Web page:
“I have no speech. I am not entirely speechless, though,” Leo Rosten begins his talk, titled, “On Humor, and What It Is” at this 1959 Books and Authors Luncheon. Instead of the usual folksy sales pitch writers and celebrities often provide at these affairs, Rosten presents serious thoughts about the place of humor in society, interspersed with amusing anecdotes, in some cases just one-liners, to illustrate his points. In this, he prefigures the form of his wildly successful reference-cum-joke-book The Joys of Yiddish, which was not published until 1968.
Humor, for Rosten, is an entirely positive social force. It frees us from “the prison of the familiar.” All humor is based on compassion and has an element of pathos. It teaches us proportion and liberates us from clichés. No other way of seeing can match its economy and ability to help us “perceive freshly.” He makes about a good a case as one can for “gentle” mainstream humor, entirely ignoring the more corrosive, satiric, transgressive approach of then-contemporary comedians such as Mort Sahl or Lenny Bruce. But the jokes are funny and the audience receptive. He even tells a mildly risque joke and twits fellow speaker and former New York governor Averell Harriman for not laughing. Rosten is ostensibly plugging the second of his H*Y*M*A*N K*A*P*L*A*N books but, as much a professor as a writer, he seems content to both educate and entertain.
Leo Rosten (1908-1997) was a successful short story writer, novelist, screenwriter, professor, and, as showcased here, authority on humor. He will chiefly be remembered, however, for two books related to his Jewish heritage. The Education of H*Y*M*A*N K*A*P*L*A*N (1937) transcended its roots in mere dialect humor to become a moving evocation of the immigrant experience. As the Israeli newspaper Haaretz explains:
The title character …Hyman Kaplan, was based on a man named Kaplan who had studied English with Rosten, and who evoked both astonishment and begrudging admiration in his teacher. “I walked out of that first night’s class in a daze,” Rosten explained at the time. “I thought the conjugation of verbs meant saying, ‘Drink, drank, drunk.’ I asked Kaplan to conjugate ‘fail,’ and he said, ‘Fail, failed, bankrupt.’ I was stunned.’’
It is not clear whether Kaplan the character is an idiot savant, and thus oblivious to his own brilliance as a mangler of both English and logic, or a poker-faced nemesis who will never let on how much satisfaction he derives from confounding his teacher. What is clear is that Kaplan — who refers to the first president as “Judge Vashington” and the debonair actor as “Clock Gebble,” who thinks the opposite of “new” is “secondhand” and the plural of “dog” is “doggies” — is good not only for some warmhearted laughs, but also for providing insight into the world of immigrants like him, who have to learn not just a new language but also a new way of thinking.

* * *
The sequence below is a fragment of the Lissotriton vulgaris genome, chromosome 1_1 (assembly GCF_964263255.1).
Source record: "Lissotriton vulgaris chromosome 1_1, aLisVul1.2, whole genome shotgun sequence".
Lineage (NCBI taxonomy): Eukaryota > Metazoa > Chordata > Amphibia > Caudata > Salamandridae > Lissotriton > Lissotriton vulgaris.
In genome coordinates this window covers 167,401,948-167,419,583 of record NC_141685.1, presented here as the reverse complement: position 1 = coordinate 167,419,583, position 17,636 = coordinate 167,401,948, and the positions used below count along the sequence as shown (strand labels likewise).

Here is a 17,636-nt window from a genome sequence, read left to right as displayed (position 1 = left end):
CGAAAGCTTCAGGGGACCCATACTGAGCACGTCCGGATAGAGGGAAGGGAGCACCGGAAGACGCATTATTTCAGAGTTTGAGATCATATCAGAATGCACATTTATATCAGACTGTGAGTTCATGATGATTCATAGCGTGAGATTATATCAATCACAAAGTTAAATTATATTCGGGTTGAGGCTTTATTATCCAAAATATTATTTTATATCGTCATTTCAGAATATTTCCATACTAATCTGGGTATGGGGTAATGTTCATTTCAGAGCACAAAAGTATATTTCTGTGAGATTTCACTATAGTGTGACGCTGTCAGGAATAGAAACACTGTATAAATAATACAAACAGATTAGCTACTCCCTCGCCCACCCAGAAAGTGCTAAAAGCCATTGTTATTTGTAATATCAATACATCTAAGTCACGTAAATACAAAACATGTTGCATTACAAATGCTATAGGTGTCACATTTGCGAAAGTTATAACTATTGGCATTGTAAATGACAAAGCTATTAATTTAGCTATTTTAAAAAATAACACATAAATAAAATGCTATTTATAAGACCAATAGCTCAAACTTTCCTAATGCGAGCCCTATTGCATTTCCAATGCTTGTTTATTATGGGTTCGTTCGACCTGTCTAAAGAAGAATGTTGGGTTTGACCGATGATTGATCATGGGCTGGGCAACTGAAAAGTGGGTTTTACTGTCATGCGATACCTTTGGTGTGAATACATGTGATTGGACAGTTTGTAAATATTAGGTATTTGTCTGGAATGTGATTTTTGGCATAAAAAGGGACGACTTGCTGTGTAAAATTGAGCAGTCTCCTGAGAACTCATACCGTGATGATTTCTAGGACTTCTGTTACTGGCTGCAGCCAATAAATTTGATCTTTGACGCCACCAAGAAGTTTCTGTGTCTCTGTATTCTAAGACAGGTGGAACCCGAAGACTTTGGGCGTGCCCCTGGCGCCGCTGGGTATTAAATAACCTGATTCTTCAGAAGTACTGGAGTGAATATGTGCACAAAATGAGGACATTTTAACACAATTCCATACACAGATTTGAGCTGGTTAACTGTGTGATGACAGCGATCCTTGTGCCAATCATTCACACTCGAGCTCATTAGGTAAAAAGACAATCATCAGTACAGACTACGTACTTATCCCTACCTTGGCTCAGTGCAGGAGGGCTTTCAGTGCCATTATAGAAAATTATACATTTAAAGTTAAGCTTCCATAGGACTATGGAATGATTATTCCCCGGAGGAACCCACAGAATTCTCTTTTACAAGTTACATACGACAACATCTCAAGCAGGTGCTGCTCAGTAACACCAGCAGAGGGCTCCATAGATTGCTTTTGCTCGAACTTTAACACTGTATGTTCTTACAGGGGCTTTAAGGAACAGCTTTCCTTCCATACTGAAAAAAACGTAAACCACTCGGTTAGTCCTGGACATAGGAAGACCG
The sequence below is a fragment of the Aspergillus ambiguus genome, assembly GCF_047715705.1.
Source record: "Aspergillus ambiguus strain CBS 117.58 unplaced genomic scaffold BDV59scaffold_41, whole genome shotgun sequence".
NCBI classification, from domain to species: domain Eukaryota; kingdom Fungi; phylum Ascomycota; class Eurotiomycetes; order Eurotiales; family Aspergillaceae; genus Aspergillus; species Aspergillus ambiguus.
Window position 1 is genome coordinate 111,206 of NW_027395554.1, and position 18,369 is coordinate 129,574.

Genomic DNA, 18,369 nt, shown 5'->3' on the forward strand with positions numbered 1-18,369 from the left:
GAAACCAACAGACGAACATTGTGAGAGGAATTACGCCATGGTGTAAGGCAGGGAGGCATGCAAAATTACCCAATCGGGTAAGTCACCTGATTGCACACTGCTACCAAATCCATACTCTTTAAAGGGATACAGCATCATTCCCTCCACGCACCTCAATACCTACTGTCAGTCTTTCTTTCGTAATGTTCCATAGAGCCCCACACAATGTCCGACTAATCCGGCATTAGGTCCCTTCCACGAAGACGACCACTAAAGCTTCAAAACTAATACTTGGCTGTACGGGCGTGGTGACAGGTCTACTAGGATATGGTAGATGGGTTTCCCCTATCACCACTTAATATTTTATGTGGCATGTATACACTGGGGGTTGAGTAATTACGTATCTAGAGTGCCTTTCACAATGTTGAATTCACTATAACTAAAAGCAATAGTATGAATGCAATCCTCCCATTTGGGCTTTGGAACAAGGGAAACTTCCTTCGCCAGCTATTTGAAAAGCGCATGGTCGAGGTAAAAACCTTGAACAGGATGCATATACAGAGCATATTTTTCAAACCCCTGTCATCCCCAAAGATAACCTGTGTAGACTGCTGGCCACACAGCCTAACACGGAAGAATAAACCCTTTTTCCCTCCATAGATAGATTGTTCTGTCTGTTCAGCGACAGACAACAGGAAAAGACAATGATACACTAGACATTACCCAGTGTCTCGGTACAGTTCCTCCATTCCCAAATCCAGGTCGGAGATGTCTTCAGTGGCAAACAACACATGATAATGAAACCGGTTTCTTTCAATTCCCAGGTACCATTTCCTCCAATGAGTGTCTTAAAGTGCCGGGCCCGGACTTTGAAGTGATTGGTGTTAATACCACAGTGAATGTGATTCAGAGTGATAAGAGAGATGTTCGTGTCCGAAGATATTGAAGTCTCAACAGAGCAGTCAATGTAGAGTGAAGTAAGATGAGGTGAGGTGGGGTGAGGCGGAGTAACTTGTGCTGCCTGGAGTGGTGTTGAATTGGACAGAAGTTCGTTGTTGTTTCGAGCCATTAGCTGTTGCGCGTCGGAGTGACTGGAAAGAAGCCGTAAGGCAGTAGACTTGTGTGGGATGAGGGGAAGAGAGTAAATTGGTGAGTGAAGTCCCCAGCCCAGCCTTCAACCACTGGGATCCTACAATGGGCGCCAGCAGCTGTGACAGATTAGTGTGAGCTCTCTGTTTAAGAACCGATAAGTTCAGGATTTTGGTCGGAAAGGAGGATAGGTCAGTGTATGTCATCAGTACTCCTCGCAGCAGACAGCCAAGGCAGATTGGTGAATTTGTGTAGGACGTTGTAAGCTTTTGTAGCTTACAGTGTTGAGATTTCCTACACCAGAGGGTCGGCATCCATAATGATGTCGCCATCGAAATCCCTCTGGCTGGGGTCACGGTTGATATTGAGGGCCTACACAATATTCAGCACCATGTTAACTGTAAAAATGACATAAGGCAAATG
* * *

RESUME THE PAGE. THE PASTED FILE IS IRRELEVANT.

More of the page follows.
Rosten wrote two more books in the series as well as a stream of works in many other genres. But it was not until 1968 that he had a similar success with The Joys of Yiddish a strange amalgam of dictionary, inquiry into language, and joke compilation that once again struck a chord, this time not with bumptious, newly-arrived immigrants but their more assimilated and affluent modern-day selves. The work both celebrated and legitimized what Middle European Jews had brought both to the language and to the culture of their new country. The Independent newspaper of London points out how:
…The Joys of Yiddish (1968) was inspired not only by the intrusions of Yiddish words such as “chutzpah” into the American and English language, but by what he called Yinglish, by which he meant English forms of Yiddish expressions such as: “Clever he isn’t” or “It’s all right by me”. It illustrated, he said, “how beautifully a language reflects the vitality and variety of life itself; and how the special culture of the Jews, their distinctive style of thought, their subtleties of feeling, are reflected in Yiddish, and how this in turn has enriched the English we use today”.
Rosten himself was born in Lodz, Poland and brought to the United Stares when he was three. One could argue that these works represent, in veiled form, a kind of autobiography. Certainly humor was a touchstone he returned to over and over again. The New York Times, in its obituary, quotes him as insisting:
Humor is an indication of a wholeness of character structure. …Indeed, I would say that one of the requirements for sanity is a sense of humor — and its absence is crippling.
Audio courtesy of the NYC Municipal Archives WNYC Collection.
WNYC archives id: 150521
Municipal archives id: LT8896